Wednesday, April 07, 2004

A+ essay by Slate's Amanda Fortini on Courtney Love -- the rock artist who made Hole's Live Through This versus the tit-flashing train wreck. Fortini calls this classic Hole album "a seminal work in alternative music made by women" and goes on to describe it with considerable depth; she also mentions in passing that Hole's first, Pretty on the Inside, "was called `the most compelling album of the year' by The New Yorker in 1991 and was recorded with Hole before she met Cobain—a fact worth noting since it is often said that he masterminded her music."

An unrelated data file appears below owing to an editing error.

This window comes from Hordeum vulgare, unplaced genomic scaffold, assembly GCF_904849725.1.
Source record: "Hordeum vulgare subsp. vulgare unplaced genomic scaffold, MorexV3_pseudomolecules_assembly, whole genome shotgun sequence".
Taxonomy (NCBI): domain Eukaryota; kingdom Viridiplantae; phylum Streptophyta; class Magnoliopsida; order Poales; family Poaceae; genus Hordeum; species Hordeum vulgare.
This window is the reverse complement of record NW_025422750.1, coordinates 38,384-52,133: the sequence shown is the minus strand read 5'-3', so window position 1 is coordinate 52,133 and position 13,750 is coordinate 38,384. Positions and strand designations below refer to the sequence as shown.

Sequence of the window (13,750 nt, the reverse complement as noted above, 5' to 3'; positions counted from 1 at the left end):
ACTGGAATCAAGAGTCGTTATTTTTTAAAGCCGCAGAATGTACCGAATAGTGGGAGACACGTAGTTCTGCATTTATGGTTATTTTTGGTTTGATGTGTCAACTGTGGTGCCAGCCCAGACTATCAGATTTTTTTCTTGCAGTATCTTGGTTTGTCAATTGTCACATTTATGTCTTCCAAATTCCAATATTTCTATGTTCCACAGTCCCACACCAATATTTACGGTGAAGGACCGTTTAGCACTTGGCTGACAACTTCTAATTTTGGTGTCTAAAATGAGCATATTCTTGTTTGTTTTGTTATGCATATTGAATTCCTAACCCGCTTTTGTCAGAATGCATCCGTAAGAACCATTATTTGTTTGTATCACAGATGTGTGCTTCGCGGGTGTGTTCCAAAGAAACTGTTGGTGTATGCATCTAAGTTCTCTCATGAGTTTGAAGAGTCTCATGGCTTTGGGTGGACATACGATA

I like to think I was one of the first people to really catch on to the power of Hole's debut disc, in this state anyway. I first read about in what became a rather famous profile of Love and Cobain in Vanity Fair -- famous because it highlighted the couple's drug use and made an easily persuasive (not to mention prophetic) case that Cobain's pregnant junkie bride would make an unfit mother -- and bought it not long after; the snotty clerk at Sounds Familiar (wire-frames, thought he knew everything, long since gone, thank God) had never heard of the band and thought maybe I meant someone else. I think I had to hit a much hipper store, like Manifest or Papa Jazz, to track it down. Anyway, I knew as soon as I popped it in the Walkman that it was a real original: one of the most purely savage records I've ever heard, and one that would be very easy to hate -- and which, to this day, is very easy to pass up when you're looking for something to listen to -- were it not for the fact that it's also so blazingly, blisteringly personal, alternately fascinating and alienating. Love screams in your ear all the way through it and the band matches her note for note.The ironic title sums it up perfectly, I think: this is the real, raw, unpleasant, ugly, yearning, groping, grasping me. It's a noisy, noisy, noisy record and the only thing perfect about it is its realization. It starts with "Teenage Whore" and it ends with a paint-peeling version of "Both Sides Now" -- a brilliant way to go out, too: when Love sings "I really don't know love at all," you sense someone who has drained herself dry trying to find out.

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